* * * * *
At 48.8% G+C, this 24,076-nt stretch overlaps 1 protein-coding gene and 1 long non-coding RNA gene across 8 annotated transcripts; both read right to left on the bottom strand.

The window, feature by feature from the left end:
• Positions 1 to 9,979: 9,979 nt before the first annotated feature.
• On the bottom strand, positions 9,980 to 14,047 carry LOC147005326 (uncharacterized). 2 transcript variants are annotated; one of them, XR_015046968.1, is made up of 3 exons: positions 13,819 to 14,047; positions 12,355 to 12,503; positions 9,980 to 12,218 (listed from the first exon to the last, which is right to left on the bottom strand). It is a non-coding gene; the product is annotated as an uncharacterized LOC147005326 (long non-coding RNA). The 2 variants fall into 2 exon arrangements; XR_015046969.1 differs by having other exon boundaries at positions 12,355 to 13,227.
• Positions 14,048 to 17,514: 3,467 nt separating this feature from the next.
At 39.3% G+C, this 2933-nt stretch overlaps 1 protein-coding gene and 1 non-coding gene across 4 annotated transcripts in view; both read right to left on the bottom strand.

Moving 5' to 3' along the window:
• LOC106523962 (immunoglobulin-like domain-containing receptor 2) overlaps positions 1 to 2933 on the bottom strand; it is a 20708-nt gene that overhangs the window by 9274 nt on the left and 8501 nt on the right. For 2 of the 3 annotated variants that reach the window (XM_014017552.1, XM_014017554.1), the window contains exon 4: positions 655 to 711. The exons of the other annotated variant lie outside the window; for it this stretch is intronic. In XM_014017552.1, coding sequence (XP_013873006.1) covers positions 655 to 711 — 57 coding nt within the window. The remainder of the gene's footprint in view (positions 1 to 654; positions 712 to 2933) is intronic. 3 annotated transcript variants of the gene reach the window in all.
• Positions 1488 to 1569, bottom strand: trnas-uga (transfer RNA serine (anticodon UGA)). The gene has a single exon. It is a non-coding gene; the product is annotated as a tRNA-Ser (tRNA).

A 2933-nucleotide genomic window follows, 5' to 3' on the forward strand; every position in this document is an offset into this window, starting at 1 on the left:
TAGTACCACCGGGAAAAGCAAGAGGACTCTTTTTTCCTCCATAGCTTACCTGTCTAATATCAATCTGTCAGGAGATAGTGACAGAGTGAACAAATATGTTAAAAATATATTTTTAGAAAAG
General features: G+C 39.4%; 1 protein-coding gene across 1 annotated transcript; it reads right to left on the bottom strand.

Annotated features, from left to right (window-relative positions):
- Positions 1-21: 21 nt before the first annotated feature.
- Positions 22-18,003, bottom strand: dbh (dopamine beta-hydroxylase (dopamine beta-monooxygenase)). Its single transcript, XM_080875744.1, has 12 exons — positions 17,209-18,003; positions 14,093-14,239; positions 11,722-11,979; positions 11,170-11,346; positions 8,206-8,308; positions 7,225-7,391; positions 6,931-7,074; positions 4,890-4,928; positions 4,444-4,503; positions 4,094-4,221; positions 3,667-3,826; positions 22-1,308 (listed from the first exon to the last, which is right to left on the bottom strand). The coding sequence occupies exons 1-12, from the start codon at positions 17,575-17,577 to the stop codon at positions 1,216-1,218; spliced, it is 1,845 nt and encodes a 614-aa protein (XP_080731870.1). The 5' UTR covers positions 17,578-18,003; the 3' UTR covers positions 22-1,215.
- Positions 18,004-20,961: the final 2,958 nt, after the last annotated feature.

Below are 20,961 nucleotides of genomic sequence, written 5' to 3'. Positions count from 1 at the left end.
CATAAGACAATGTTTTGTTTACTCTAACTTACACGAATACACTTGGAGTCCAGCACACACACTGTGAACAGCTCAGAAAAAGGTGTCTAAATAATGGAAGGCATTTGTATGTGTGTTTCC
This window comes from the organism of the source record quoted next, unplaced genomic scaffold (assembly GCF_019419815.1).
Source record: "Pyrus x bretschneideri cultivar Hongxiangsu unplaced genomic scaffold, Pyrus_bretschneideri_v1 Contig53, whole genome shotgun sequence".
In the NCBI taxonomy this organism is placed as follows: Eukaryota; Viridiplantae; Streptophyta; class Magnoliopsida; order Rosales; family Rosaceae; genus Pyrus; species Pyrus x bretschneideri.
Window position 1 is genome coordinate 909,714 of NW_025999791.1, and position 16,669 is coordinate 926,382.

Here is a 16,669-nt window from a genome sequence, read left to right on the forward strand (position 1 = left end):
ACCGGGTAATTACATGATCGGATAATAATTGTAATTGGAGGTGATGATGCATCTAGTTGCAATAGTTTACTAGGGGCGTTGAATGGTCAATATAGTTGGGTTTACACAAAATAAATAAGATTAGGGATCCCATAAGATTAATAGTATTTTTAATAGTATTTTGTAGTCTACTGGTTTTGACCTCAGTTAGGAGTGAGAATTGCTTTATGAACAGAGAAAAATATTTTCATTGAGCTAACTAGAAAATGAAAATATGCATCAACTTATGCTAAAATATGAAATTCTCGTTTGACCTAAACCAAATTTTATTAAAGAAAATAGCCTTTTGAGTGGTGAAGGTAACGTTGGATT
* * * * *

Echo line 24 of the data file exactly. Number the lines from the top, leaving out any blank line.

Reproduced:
ACCGGGTAATTACATGATCGGATAATAATTGTAATTGGAGGTGATGATGCATCTAGTTGCAATAGTTTACTAGGGGCGTTGAATGGTCAATATAGTTGGGTTTACACAAAATAAATAAGATTAGGGATCCCATAAGATTAATAGTATTTTTAATAGTATTTTGTAGTCTACTGGTTTTGACCTCAGTTAGGAGTGAGAATTGCTTTATGAACAGAGAAAAATATTTTCATTGAGCTAACTAGAAAATGAAAATATGCATCAACTTATGCTAAAATATGAAATTCTCGTTTGACCTAAACCAAATTTTATTAAAGAAAATAGCCTTTTGAGTGGTGAAGGTAACGTTGGATT